I am not going to assume Long’s guilt or innocence but I do know that this thing happens far more often than maybe we are willing to admit. As a minister, it saddens me that our position has evolved into one of such privilege and with that power it is easy to get caught up and almost intoxicated by the attention and the enamored affection that is doted upon you simply because of your position. The cars, tuition, etc. is only secondary. The fact that Long publicly condemned homosexuality is also secondary. What is relevant here is that there was an obvious need that these young boys had that was distorted and manipulated to satisfy the desires of the very person that was supposed to guard or shepherd them. That breeds such a distrust and can cause so much irreparable damage and my heart goes out to all victims of this type of injustice.
    But my heart goes out to Long as well and here is why. If these allegations are true, I cannot imagine the existential torment that he had to endure each time he spoke out against the very lifestyle that he secretly took part in. Whether it was to gain political privilege or even to hold onto some fundamentalist doctrine, it must be difficult to exist with your own conscience playing both sides of the same fence. Perhaps the issue is with us, the church. Perhaps we have some blood on our hands in this as well because of our inability to embrace this part of our community….forcing them into inauthentic and secretive lives. I wonder how different this story would be if so many clergy did not feel the need to exist on “the down low” and could exist and serve authentically without fear of condemnation. Perhaps we too have to reckon with our own place in this story and repent now that we see how damaging and far-reaching this becomes. I dont know..just my thoughts.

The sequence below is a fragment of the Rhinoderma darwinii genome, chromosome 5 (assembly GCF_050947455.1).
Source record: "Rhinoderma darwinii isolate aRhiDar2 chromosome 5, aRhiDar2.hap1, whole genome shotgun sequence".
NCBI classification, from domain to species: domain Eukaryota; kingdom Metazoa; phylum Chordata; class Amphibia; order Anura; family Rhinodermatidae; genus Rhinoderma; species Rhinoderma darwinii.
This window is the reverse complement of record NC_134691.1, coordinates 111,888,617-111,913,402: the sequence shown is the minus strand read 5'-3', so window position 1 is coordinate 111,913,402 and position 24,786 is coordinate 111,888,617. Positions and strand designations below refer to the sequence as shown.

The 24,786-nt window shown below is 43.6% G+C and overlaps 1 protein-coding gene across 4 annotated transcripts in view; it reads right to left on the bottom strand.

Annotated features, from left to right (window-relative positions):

Great article Tim…so proud of you my brother. Keep speaking out and making us think
    (your sis, nikki phillips – stvu 05′)

  7. I think that part of the reason many black church-goers don’t believe that he committed this crime really relates back to discussions that need to be had about gender roles, sex, and sexuality. Why is it so hard to believe? Honestly, half …the choir directors in the black church are gay. I think black people need to stop lying and start dealing with their issues head on so that predators, real or imagined, can not have easy access to our babies and so that our babies will have the language to tell us when there is a problem that needs our attention. Anyway, good job Mr. Lee.

  8. It would be hard to make up that story. I pray God’s healing in his life.

  9. My husband and I lead an outreach to prostitutes in the streets of Baton Rouge LA. We regularly encounter young male transvestite prostitutes that are under age.
    I blogged about this subject yesterday.
    http://www.carolesmithturner.com/2010/10/we-have-problem.html